Master flexible work to thrive despite economic uncertainty

Looking back at the start of 2020, the US economy was ripe for business. We lived in the ‘good old days’, characterized by low interest rates, low to no inflation and steady, sustainable economic growth. But the ‘good old days’ are over.

According to our research at Vistage, CEO confidence has changed dramatically every quarter for the past two years—with faster peaks and sudden dips than in the seven years prior to the pandemic. Increased inflation, geopolitical conflicts, protracted hiring challenges, supply chain delays and exorbitant oil prices are some of the factors causing US business executives’ confidence to plummet in the second half of 2022. CEOs are beginning to accept disruption as part of their new reality.

Then business leaders are laser-focused on areas they have more control over, such as talent. Whether we enter a recession or are already in a recession, we are not experiencing the job losses that we have traditionally associated with economic downturns. The labor market has consistently exceeded expectations and unemployment has remained at near record lows. The right talent is there, but recruitment and retention remain the biggest challenges. Today’s talent has their role choice – if they’re not happy with their current salary or culture, they can join the Big Upgrade and find a role that better suits their needs.

To tackle recruitment and retention in a meaningful way, it’s important for leaders to understand the modern employee first. As accelerated by the growing dominance of millennials and Gen-Z in the workplace, the modern worker is gaining more power. They are looking for a job that fits their needs as opposed to finding a job that they can fit themselves in. They expect their organization to align with their values, and they want their day-to-day tasks to take on a kind of greater meaning. They are no longer willing to settle for a job where they can’t live the life they want.

As the modern worker expands the workplace, the traditional 9-5 Monday through Friday, the ultimate solution for all workplaces, is dying. CEOs attempting to revive their past mandates for teams that took on hybrid work during the pandemic often encounter resistance. In fact, a recent ADP survey found that two-thirds of the workforce would consider looking for a new job if asked to work full-time in person. More than half (52 percent) said they were willing to make a pay cut to have more flexibility. Most CEOs cannot afford to lose this battle.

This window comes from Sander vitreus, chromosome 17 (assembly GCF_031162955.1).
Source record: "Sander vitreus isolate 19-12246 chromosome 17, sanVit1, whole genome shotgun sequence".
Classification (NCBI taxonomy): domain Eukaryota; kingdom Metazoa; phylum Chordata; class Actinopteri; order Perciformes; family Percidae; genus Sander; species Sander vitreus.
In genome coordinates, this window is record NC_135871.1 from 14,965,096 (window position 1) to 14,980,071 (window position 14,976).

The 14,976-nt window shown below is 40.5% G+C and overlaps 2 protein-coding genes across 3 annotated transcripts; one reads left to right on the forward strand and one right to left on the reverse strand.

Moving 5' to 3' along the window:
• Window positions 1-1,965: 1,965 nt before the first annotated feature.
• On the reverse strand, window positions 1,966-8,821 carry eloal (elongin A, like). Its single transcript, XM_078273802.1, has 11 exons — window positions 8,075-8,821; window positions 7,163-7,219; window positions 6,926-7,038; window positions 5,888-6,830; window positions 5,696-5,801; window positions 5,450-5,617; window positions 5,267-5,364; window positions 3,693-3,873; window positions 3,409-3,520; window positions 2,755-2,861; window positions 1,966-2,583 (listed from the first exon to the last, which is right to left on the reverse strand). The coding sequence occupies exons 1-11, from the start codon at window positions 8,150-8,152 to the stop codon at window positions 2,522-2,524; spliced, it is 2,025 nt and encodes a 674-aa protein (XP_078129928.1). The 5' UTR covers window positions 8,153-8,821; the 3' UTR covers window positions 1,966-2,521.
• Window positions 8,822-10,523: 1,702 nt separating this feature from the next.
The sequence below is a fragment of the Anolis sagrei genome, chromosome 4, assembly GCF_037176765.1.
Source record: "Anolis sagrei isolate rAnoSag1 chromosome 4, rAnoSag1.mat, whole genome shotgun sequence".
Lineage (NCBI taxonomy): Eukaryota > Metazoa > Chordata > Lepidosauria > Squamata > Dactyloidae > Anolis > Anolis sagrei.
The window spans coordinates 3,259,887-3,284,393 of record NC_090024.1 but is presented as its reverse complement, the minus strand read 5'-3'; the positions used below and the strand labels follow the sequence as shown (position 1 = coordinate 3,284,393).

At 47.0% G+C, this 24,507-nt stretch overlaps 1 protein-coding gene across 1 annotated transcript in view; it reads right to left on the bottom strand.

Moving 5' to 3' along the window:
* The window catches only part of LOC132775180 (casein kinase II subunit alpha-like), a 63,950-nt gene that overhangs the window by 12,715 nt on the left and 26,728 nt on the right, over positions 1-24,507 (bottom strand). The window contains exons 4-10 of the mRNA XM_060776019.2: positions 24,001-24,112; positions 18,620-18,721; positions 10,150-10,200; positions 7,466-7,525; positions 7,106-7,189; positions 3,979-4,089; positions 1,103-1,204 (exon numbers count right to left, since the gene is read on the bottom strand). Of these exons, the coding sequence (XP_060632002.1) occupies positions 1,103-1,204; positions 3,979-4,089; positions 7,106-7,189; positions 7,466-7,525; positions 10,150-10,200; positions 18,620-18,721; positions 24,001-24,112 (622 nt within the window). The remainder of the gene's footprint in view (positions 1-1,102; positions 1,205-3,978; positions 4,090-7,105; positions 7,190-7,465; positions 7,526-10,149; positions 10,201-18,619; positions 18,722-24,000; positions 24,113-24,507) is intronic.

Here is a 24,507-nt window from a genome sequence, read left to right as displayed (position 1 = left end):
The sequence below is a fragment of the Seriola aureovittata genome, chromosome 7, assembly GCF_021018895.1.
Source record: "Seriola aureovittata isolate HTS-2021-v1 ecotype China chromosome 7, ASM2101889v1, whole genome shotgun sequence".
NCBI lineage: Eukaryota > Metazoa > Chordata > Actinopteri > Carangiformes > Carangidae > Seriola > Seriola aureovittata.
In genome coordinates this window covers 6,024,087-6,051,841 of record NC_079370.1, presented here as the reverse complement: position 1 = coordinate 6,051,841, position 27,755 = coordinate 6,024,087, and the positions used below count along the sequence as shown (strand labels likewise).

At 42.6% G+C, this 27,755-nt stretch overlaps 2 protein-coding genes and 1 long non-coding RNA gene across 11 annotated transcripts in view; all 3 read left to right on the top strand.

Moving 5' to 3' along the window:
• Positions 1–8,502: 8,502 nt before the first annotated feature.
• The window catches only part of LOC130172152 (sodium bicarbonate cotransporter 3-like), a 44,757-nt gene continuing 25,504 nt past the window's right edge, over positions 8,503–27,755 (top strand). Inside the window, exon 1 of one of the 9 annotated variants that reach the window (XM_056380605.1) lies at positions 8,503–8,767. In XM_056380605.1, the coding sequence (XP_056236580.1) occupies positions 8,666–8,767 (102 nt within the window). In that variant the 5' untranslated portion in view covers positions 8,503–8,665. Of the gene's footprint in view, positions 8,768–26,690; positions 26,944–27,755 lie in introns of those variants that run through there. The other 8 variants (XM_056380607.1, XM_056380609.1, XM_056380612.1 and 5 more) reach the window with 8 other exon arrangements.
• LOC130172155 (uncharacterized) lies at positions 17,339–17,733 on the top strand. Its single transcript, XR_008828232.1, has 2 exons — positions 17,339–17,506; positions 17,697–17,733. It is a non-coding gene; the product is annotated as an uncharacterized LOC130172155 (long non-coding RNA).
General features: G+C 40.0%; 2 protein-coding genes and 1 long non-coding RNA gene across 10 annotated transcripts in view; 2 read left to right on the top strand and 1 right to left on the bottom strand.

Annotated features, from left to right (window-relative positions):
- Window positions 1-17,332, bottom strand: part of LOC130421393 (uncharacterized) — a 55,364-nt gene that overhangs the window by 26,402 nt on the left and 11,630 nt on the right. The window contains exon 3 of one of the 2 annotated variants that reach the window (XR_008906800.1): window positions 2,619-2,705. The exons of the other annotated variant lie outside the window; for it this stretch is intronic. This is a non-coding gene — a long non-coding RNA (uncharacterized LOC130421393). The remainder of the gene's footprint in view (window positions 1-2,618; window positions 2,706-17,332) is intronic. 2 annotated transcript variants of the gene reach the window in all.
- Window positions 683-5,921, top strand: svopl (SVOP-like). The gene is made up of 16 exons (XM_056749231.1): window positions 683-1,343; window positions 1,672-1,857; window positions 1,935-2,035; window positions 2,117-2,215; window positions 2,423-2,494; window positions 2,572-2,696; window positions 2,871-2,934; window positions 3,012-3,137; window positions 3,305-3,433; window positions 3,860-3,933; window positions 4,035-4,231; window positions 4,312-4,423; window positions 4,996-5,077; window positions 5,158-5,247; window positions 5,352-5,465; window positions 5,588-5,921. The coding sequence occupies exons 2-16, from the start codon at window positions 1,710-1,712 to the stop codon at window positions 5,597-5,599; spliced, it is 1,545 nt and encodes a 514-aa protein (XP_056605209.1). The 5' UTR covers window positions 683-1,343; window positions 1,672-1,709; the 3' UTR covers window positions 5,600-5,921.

Yet this shift brings its own problems for leaders. CEOs report reduced corporate culture and collaboration as a result of remote working. Frontline bosses struggle with managing hybrid teams. CEOs are looking for a panacea to drive the future of flexible work, but finding the right formula for in-person versus home working isn’t prescriptive. Every team within every organization must find what works best for them, and that requires constant trial and error. It’s new territory for all of us. But when used correctly, it represents the potential to unleash the next wave of human productivity.

CEOs who master agility – from offering L&D and retraining programs tailored to managing modern teams, to updating technology to better serve hybrid workers, to redesigning shared office space to better meet needs from personal work, to looking at flexible hours for companies, it can’t increase retention, boost hiring efforts and withstand the headwinds of a volatile and unpredictable economy for years to come. Leaders who create an environment where employees can seamlessly switch between autonomous and collaborative tasks eliminate the need for supervision. Instead, encourage employees to take an active role in determining what level of hybrid makes them most efficient and productive.

The “good old days” may be over or maybe we’re just going into them. By recognizing what employees want and want, we are unlocking a new wave of work where employees come first. Regardless of what the economy does or doesn’t do, with the talent in place, companies will be poised for long-term success.

The opinions expressed here by columnists are their own, not’s.

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